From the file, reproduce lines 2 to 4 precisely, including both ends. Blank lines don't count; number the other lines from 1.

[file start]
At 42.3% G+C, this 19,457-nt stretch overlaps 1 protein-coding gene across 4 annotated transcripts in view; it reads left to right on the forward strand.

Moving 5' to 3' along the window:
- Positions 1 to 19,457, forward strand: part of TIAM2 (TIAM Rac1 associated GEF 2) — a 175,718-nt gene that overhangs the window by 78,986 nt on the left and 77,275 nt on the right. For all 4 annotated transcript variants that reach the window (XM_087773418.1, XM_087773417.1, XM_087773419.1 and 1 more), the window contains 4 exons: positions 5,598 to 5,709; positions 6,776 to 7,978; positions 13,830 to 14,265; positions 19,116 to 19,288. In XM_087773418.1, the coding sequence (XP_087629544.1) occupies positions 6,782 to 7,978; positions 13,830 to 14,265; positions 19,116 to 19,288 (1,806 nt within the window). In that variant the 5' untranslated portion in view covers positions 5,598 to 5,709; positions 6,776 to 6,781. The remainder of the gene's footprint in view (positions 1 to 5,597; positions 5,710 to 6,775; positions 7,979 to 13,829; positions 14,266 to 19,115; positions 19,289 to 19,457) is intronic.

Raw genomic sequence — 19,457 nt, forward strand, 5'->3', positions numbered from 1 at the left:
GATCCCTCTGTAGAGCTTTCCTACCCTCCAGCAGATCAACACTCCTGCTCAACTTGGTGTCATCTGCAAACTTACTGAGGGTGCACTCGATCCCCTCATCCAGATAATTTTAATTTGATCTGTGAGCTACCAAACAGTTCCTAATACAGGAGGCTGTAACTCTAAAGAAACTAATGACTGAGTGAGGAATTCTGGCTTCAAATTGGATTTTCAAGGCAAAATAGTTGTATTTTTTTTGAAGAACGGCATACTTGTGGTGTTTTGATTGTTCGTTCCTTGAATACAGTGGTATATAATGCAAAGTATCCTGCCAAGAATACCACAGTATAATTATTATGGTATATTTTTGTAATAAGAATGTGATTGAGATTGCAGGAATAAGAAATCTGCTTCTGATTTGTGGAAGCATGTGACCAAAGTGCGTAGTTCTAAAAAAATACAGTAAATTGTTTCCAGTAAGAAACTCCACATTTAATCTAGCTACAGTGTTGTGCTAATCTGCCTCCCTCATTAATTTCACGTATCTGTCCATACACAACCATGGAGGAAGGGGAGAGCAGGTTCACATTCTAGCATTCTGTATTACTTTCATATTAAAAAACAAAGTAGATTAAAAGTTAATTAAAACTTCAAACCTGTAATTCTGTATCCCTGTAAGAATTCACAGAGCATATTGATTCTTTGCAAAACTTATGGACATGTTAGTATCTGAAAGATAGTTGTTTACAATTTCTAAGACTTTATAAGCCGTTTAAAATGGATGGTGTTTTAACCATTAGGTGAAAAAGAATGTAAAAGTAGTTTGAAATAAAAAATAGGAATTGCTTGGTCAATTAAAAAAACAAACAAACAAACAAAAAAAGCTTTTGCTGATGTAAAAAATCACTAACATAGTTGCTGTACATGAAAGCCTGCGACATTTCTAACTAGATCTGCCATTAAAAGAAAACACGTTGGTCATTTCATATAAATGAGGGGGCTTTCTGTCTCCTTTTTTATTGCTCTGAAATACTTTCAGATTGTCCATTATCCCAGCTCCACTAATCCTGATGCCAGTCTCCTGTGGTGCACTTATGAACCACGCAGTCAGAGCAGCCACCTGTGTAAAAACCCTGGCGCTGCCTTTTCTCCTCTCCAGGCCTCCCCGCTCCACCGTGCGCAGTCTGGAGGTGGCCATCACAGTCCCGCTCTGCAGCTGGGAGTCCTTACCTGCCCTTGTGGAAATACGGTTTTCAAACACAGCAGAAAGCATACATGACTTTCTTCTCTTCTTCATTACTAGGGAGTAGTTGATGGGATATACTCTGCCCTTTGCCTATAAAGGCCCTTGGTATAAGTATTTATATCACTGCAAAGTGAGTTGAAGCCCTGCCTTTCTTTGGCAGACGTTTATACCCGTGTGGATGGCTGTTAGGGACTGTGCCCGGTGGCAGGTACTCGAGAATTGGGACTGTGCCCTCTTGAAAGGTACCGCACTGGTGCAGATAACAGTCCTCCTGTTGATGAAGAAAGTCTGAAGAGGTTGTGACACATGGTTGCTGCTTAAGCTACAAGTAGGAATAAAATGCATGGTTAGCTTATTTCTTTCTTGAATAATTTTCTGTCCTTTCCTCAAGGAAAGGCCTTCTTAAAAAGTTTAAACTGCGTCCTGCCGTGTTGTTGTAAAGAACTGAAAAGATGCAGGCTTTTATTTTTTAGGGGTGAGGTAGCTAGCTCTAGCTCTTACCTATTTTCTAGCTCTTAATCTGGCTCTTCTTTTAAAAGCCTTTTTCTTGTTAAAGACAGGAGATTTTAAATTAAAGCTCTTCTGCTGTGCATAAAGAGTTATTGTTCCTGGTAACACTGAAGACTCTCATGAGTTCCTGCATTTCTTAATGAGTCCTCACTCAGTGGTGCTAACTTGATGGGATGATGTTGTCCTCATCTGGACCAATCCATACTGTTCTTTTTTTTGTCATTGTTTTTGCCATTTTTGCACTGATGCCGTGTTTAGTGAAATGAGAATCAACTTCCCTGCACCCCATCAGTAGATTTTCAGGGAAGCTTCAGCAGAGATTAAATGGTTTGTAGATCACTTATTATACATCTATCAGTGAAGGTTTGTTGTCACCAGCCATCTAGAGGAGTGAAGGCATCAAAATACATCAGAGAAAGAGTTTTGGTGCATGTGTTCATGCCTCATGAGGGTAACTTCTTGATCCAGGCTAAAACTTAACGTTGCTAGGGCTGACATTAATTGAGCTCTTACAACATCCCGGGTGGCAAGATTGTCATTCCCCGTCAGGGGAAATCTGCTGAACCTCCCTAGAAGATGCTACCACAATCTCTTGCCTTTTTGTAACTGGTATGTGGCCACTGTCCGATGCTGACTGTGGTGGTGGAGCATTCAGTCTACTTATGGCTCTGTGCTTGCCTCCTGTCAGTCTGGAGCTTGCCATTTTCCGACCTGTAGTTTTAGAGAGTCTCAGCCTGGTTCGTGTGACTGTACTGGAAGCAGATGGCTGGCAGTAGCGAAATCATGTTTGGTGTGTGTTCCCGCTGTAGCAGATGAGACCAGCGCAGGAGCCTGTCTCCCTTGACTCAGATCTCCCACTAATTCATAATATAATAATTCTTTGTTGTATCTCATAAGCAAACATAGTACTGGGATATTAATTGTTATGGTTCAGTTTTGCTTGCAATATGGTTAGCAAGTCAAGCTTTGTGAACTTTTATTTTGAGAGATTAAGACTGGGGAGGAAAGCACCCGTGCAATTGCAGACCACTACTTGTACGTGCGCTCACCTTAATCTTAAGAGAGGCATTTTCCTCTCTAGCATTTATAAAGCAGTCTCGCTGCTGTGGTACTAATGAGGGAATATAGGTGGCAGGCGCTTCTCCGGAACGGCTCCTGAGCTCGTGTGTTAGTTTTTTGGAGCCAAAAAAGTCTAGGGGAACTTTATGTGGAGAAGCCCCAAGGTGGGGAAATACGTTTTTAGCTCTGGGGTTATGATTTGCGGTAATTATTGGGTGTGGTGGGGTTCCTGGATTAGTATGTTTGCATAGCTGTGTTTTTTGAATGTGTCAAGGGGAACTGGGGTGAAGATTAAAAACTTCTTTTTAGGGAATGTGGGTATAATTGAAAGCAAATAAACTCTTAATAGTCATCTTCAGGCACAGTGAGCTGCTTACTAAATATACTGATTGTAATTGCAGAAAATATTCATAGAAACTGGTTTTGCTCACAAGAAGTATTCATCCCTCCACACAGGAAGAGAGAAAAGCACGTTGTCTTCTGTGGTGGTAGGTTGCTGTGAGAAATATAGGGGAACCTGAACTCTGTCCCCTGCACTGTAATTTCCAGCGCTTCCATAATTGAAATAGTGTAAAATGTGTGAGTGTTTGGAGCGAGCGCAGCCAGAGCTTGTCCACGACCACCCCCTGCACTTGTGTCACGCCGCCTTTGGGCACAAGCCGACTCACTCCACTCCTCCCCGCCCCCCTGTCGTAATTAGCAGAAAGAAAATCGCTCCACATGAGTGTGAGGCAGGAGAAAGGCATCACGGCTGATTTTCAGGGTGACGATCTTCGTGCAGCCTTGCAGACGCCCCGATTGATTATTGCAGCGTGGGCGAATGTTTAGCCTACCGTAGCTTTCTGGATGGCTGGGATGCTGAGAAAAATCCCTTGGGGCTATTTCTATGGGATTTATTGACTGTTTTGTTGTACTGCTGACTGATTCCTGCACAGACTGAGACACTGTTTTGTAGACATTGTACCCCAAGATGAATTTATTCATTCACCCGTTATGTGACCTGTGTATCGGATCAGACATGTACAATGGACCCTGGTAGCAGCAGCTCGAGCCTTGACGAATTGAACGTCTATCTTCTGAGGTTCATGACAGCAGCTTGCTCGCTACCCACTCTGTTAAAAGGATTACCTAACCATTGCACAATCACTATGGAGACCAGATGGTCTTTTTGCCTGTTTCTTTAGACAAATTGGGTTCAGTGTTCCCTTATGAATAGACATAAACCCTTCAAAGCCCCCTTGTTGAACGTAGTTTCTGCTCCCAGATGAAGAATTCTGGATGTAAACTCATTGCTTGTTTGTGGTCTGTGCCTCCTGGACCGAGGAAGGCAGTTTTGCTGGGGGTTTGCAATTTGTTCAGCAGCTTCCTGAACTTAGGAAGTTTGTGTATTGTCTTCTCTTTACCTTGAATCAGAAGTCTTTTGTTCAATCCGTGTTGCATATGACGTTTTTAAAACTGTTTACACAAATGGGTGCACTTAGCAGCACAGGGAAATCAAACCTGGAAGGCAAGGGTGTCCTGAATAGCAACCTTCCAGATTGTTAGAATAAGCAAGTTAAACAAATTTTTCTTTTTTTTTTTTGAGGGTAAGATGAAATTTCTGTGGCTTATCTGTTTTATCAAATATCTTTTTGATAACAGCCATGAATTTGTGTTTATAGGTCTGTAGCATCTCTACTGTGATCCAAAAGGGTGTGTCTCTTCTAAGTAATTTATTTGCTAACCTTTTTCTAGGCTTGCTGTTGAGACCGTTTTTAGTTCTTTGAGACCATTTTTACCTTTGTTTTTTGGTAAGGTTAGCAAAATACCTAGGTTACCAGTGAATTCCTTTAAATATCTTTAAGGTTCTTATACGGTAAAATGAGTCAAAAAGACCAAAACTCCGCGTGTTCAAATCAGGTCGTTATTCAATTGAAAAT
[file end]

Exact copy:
Moving 5' to 3' along the window:
- Positions 1 to 19,457, forward strand: part of TIAM2 (TIAM Rac1 associated GEF 2) — a 175,718-nt gene that overhangs the window by 78,986 nt on the left and 77,275 nt on the right. For all 4 annotated transcript variants that reach the window (XM_087773418.1, XM_087773417.1, XM_087773419.1 and 1 more), the window contains 4 exons: positions 5,598 to 5,709; positions 6,776 to 7,978; positions 13,830 to 14,265; positions 19,116 to 19,288. In XM_087773418.1, the coding sequence (XP_087629544.1) occupies positions 6,782 to 7,978; positions 13,830 to 14,265; positions 19,116 to 19,288 (1,806 nt within the window). In that variant the 5' untranslated portion in view covers positions 5,598 to 5,709; positions 6,776 to 6,781. The remainder of the gene's footprint in view (positions 1 to 5,597; positions 5,710 to 6,775; positions 7,979 to 13,829; positions 14,266 to 19,115; positions 19,289 to 19,457) is intronic.

Raw genomic sequence — 19,457 nt, forward strand, 5'->3', positions numbered from 1 at the left: